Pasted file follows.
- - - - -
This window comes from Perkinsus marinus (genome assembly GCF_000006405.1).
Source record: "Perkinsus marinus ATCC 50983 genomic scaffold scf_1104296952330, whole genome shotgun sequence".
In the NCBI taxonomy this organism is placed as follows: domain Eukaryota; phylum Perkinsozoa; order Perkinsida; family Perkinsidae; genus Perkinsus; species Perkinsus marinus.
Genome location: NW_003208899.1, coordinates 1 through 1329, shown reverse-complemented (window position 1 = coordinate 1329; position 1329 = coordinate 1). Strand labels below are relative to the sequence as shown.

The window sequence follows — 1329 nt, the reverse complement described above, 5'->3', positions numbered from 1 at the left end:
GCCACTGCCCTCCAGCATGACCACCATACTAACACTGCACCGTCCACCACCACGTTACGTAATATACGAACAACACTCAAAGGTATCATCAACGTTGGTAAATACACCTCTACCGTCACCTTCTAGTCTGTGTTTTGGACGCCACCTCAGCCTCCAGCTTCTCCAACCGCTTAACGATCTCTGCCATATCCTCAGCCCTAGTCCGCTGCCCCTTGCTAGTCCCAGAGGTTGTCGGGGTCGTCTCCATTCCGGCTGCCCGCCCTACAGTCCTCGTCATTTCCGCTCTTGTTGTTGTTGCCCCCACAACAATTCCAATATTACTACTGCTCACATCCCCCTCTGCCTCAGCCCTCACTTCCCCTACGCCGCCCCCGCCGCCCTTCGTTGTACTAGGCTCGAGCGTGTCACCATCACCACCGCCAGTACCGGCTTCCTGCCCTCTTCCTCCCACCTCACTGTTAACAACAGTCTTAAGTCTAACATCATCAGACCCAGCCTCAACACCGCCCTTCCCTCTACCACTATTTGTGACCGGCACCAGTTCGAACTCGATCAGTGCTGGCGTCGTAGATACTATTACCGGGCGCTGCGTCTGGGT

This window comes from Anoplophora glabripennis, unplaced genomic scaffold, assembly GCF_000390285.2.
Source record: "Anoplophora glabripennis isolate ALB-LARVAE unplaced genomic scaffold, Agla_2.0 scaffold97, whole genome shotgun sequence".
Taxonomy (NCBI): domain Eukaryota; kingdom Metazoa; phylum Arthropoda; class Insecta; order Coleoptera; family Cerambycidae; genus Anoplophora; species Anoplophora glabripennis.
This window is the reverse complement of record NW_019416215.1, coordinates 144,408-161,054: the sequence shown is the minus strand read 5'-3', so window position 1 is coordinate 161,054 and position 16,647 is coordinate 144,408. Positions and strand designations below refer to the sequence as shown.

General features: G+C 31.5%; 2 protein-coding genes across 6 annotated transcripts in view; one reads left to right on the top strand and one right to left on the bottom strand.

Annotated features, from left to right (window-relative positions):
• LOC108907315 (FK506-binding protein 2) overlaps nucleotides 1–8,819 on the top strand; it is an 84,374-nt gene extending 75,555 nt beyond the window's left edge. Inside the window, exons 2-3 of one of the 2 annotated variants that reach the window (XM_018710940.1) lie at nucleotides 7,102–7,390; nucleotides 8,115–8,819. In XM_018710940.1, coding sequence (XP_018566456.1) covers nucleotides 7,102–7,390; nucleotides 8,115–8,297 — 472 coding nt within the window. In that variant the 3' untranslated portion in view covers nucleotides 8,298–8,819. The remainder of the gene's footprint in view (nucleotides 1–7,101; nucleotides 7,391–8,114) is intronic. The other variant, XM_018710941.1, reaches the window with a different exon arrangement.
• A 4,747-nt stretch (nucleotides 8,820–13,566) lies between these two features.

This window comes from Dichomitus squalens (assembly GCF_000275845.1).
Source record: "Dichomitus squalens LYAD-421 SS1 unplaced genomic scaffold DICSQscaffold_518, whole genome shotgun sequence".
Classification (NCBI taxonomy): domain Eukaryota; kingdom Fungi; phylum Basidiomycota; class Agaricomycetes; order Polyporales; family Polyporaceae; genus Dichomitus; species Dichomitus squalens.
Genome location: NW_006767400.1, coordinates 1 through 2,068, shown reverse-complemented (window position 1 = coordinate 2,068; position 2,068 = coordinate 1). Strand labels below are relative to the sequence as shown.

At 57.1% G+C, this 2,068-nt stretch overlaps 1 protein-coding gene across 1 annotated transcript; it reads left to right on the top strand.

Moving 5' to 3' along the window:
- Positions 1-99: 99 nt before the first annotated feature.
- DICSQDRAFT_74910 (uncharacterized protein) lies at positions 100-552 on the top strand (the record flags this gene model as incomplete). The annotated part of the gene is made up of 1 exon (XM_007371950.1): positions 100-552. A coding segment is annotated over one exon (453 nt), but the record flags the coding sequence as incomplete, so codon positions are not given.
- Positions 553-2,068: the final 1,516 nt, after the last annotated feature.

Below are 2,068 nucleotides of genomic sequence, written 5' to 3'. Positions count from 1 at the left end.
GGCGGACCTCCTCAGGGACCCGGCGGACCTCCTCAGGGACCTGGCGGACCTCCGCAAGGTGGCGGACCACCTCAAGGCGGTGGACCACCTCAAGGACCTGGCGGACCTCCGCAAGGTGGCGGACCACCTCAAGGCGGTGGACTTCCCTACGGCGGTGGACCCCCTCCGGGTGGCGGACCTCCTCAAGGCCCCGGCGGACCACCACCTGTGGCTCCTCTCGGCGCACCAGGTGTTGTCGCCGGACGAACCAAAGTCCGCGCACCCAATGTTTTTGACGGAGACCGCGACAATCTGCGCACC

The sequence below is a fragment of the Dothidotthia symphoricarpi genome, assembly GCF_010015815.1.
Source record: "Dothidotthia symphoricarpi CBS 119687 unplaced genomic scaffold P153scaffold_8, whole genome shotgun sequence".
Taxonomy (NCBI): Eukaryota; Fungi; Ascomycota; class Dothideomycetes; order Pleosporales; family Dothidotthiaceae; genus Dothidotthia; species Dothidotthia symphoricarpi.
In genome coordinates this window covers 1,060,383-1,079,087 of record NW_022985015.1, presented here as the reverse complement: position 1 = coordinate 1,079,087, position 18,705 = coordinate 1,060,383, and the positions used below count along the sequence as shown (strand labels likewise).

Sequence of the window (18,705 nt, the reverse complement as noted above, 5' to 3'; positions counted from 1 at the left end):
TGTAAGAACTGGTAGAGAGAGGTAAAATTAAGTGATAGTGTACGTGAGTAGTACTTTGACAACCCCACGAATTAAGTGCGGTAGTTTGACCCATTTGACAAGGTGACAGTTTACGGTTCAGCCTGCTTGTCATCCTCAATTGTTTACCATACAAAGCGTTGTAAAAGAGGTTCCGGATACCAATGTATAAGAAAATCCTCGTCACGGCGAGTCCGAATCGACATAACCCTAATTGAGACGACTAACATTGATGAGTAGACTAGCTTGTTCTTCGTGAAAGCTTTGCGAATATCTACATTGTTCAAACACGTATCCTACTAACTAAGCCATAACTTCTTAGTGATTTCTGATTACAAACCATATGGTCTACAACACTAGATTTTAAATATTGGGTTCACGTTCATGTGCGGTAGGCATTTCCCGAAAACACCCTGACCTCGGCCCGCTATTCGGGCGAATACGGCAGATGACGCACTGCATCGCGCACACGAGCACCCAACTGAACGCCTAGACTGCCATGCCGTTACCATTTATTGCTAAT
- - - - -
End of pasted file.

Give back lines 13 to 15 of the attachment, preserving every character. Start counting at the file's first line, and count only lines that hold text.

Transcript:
• LOC108907315 (FK506-binding protein 2) overlaps nucleotides 1–8,819 on the top strand; it is an 84,374-nt gene extending 75,555 nt beyond the window's left edge. Inside the window, exons 2-3 of one of the 2 annotated variants that reach the window (XM_018710940.1) lie at nucleotides 7,102–7,390; nucleotides 8,115–8,819. In XM_018710940.1, coding sequence (XP_018566456.1) covers nucleotides 7,102–7,390; nucleotides 8,115–8,297 — 472 coding nt within the window. In that variant the 3' untranslated portion in view covers nucleotides 8,298–8,819. The remainder of the gene's footprint in view (nucleotides 1–7,101; nucleotides 7,391–8,114) is intronic. The other variant, XM_018710941.1, reaches the window with a different exon arrangement.
• A 4,747-nt stretch (nucleotides 8,820–13,566) lies between these two features.

This window comes from Dichomitus squalens (assembly GCF_000275845.1).